The fact that more and more organizations are hiring senior information governance leaders and investing in these programs is not surprising given the cybersecurity disasters we have seen in 2015
New York, NY (PRWEB) October 16, 2015
The Information Governance Initiative (IGI), the leading information governance think tank and community, today released their 2015-2016 Annual Report. This is the second year the organization has published the industry’s most comprehensive research on information governance as a concept, profession, and market. The report is based on extensive surveying of information governance practitioners and providers. Highlights from the report include:
1) The IG Market Emerges. More IG professionals think there is a defined IG market, and that a category of “IG software” is emerging. IG professionals are doing work they consider IG; buying and selling products and services they call IG; appointing IG leaders; and identifying and executing on their organizational IG priorities.
2) The CIGO Takes Charge. The majority agrees that the Chief Information Governance Officer role is essential to IG success. The IGI’s advocacy for this role is starting to bear fruit, as the need for strong, senior, accountable IG leadership is increasingly acknowledged and acted upon. Of course, most organizations do not have a CIGO (yet), but the number of organizations designating senior IG leaders is significant and up from 2014.
3) Taking Action and Spending Money. Most organizations taking action on IG have multiple IG projects in flight, and they are spending significant money to get them done. For example, large organizations have, on average, 7 projects that each cost over $750,000 and small organizations have 4 projects that cost $186,000 each.
4) IG Spending and Revenue is Growing. Organizations doing IG predict that their IG spend will grow in 2016, and grow a lot, with nearly half expecting spending increases of 30% or more. Nearly all IG providers project IG revenue growth, with the majority projecting 20% growth or more, and over a third projecting growth of 30% or more.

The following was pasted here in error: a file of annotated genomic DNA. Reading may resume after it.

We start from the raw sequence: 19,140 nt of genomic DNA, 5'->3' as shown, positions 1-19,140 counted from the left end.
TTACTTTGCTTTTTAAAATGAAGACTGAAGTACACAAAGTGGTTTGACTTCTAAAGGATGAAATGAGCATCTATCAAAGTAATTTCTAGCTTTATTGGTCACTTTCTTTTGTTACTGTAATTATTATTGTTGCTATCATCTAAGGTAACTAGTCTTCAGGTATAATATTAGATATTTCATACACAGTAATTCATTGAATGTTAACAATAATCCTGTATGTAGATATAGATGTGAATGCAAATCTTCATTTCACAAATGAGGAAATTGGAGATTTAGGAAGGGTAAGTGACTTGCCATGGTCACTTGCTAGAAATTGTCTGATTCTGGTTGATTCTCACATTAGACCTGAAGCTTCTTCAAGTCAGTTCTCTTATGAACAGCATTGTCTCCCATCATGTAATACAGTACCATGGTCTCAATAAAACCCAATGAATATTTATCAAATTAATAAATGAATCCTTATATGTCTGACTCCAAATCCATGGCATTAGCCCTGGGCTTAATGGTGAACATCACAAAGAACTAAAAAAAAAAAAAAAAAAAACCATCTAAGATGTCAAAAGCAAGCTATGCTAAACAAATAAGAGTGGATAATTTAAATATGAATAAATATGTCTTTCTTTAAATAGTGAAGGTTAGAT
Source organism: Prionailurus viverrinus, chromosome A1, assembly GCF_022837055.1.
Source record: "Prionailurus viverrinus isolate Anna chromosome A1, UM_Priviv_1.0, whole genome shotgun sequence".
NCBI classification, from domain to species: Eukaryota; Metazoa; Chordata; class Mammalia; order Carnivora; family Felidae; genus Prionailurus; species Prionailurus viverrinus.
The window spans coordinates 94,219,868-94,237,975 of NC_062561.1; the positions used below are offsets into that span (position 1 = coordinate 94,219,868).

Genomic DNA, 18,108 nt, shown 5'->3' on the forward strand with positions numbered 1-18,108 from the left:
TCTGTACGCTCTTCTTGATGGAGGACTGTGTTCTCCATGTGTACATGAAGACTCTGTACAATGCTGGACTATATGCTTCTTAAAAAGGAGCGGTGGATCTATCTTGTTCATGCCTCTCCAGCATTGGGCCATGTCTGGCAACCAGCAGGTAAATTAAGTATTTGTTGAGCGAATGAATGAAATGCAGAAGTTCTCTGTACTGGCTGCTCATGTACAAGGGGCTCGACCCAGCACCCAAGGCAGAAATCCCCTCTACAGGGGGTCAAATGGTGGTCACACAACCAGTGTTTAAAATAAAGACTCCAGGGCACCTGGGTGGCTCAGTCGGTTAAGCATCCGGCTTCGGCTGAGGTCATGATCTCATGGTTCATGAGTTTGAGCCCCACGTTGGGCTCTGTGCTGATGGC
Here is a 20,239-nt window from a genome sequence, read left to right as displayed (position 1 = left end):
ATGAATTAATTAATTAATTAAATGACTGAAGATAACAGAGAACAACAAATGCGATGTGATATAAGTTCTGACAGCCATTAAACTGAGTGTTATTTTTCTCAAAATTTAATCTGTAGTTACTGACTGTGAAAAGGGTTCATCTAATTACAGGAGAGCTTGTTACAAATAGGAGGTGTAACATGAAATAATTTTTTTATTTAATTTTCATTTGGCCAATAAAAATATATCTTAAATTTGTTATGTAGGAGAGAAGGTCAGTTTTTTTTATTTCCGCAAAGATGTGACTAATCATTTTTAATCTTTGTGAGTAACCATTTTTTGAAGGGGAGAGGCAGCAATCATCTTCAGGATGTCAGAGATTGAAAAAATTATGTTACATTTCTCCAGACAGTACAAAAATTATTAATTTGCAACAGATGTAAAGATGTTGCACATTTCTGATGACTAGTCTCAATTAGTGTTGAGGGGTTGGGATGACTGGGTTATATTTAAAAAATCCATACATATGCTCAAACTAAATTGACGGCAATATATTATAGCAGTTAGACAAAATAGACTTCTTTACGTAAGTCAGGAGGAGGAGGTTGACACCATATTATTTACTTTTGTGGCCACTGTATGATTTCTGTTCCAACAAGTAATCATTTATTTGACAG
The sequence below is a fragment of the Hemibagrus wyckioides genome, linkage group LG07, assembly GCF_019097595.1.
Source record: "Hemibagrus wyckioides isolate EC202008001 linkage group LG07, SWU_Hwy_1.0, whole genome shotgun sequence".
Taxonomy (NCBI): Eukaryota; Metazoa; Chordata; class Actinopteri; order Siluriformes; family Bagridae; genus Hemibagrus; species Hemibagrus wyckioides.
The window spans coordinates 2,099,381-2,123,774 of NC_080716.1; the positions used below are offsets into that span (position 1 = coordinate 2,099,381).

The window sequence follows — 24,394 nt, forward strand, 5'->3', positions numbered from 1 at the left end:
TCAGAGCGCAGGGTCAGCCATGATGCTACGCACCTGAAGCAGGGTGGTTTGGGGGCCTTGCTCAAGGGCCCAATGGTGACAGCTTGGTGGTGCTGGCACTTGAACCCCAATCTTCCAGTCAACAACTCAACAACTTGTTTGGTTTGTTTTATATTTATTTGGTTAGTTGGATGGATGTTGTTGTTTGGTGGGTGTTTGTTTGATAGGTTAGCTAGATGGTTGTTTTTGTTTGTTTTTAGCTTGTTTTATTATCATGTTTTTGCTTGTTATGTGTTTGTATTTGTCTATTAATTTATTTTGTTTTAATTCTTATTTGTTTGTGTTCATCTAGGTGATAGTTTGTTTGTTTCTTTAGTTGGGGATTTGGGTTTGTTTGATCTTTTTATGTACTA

5) Key IG Concepts are Solidifying. Our most popular and widely-used infographic from last year’s Report was the “pin wheel” or “flower” that showed the information disciplines that together comprise IG. This picture remained remarkably unchanged this year, with only minor shifts in how IG professionals ranked each area. This suggests that a fixed picture of IG is at last emerging, and bodes well for the ongoing professionalization of IG.
6) A Security Focus for IG. Across the board in our analysis we see strong evidence that security-focused activities are becoming a greater priority for IG professionals – reflecting not only an expected response to recent high-profile security breaches, but also a movement to integrate security into the larger IG whole.
7) Strong Alignment Between Practitioners and Providers. Providers of IG products and services seem to have a clear picture of what IG practitioners want, what they are working on, and what they need. Remarkably, we see almost perfect alignment between the two groups in identifying the IG projects practitioners would do if they could, as well as the IG projects they are actually doing. This alignment is a sign of a healthy market that is starting to use a common language to describe both problems and solutions.